Watching Simon Cowell I can tell he already has a sweet spot for at least one of the contestants. He also seems a little more acid tongued this year as do Randy and Paula. That may lie in wake of the really limited standout performances we've seen so far from this year's crop of Idol Wanna-Be's. Might this shed any light over the condition we are seeing with this season? More attention is being garnered by one of the girls in the show becoming a household name by racy on-line pictures being submitted by past pals, and a disgruntled former boyfriend over some of the girls with superior singing skills like Melinda Doolittle. One of the guys in the competition, through no real action of his, has become known for being supported by Vote For the Worst, a site that proclaims they are dedicated to revealing the truth as they see it behind Idol. My point, the singing this season is being eclipsed by the behind the scenes machinations and negotiations. Yes, truly this show is looking increasingly like Big Brother or Survivor with on-line participants 'virtually' included in the show (VFTW). Last year this time we were reeling from the singing performances, this year the show is becoming steeped in manipulations and alliances.
Last season's fourth place finisher, Chris Daughtry is discovering first-hand it's not as easy to shed the Idol chain as it is to switch his wallet chain. In an interesting article written by Michael Endelman of EW.com he interviews Daughtry while the singer visited Children's Hospital of New York-Presbyterian. Shockingly Mr. Endelman writes that Chris Daughtry canceled the Question and Answer session that had been planned, then proceeds to critique a collage of snapshots from American Idol designated for the hospital scrapbook. He winds up signing it, commenting, "How did they get all these cheesy photos?" (Nice commentary.) According to Mr. Endelman, following an introduction by the hospital administrator as 'Chris Daughtry from American Idol',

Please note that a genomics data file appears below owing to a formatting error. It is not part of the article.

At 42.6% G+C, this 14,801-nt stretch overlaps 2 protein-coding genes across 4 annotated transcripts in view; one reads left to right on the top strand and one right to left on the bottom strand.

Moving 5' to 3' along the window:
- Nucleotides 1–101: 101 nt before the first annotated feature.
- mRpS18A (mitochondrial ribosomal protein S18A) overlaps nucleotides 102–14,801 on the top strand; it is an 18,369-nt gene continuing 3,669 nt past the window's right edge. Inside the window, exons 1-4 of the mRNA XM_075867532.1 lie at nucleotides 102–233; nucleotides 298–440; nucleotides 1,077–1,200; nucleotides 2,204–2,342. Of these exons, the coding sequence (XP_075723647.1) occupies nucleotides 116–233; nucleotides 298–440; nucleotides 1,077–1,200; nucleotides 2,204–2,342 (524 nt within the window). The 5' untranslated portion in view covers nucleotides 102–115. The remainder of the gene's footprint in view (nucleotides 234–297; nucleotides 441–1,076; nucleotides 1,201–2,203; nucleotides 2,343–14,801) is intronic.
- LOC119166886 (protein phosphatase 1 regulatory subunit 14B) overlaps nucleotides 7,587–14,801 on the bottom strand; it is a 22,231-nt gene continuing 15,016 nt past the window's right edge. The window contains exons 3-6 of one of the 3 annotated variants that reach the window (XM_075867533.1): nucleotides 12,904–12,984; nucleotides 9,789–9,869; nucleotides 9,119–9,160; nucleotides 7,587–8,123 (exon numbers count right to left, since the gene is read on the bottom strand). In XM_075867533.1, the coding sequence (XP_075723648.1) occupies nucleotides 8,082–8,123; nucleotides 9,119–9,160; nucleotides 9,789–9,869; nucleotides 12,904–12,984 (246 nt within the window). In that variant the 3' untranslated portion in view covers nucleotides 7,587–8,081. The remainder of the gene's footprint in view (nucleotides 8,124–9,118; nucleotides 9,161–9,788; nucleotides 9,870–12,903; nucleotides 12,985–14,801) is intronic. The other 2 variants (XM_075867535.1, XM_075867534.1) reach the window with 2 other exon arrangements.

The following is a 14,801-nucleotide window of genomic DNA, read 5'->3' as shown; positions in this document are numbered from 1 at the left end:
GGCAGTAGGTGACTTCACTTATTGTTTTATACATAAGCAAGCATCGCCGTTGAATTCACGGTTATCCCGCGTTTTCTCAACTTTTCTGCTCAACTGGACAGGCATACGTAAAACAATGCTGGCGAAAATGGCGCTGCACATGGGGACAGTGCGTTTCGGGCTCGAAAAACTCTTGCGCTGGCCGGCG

- 'the tightly wound singer snaps. He turns discreetly to a member of his entourage and whispers, "Are they even going to mention the album? Are they even going to talk about the band? It's just Idol," saying the last word with special disdain.'
Simon Cowell's jabs at Hicks being outsold by Daughtry have legs only when spoken within the top 40 Nickelback rock boundaries. Chris Daughtry's sound is in a more popular genre. What Taylor Hicks proved successfully last season (along with his fans), is that the coercion techniques that Simon Cowell, the King (apparent) of Opinions That Matter can be defeated. The Idol cage could be infiltrated by one other than the 'chosen' or should I say, ideal contestant. His obvious manipulations to influence the show's outcome can be overturned. Simon Cowell with his ego will never forget that.
What has also been seen and proven in the media, and in the marketing of the Idols is win or lose, American Idol runs somewhat like in The Wizard of OZ, the contestants and viewers are are subject to the 'man behind the curtain'. Should viewers get too wise to the man behind the curtain, this juggernaut hit could be on its unwitting way to creating a self-consuming monster.
The Soulman's CD when it comes to numbers of units sold, doesn't carry an assessment of the fan base Taylor Hicks has developed. Taylor Hicks, in his, let's say natural state, no I'm not referring to him in the buff, rather I'm talking about him being sans the overproduction trappings cast into his CD by the producers, i.e. Matt Serletic. Hicks carries naturally that throwback vibe, he is not Pop mainstream, nor does he want to be. Regarding his fan base; I don't think it is a matter of it diminishing, I do think that many who became fans enjoyed Taylor Hicks the natural musician. The man thought to have distinctive choices in music. The man possessed of a growly, raw vocal sound. The man who delivered Ray Charles' "Georgia" heard on-line last year, in a manner that would have made Ray proud. By Serletic selling Hicks on the concept of broadening his fanbase, it weakened the potential of the product. One thing Taylor Hicks need remember, that Idol wheel may keep on spinning, but sometimes the hamster has to jump off. Bo Bice has picked up on that, and eventually so will The Soulman. Now if we can just get the keys away from that man behind the curtain.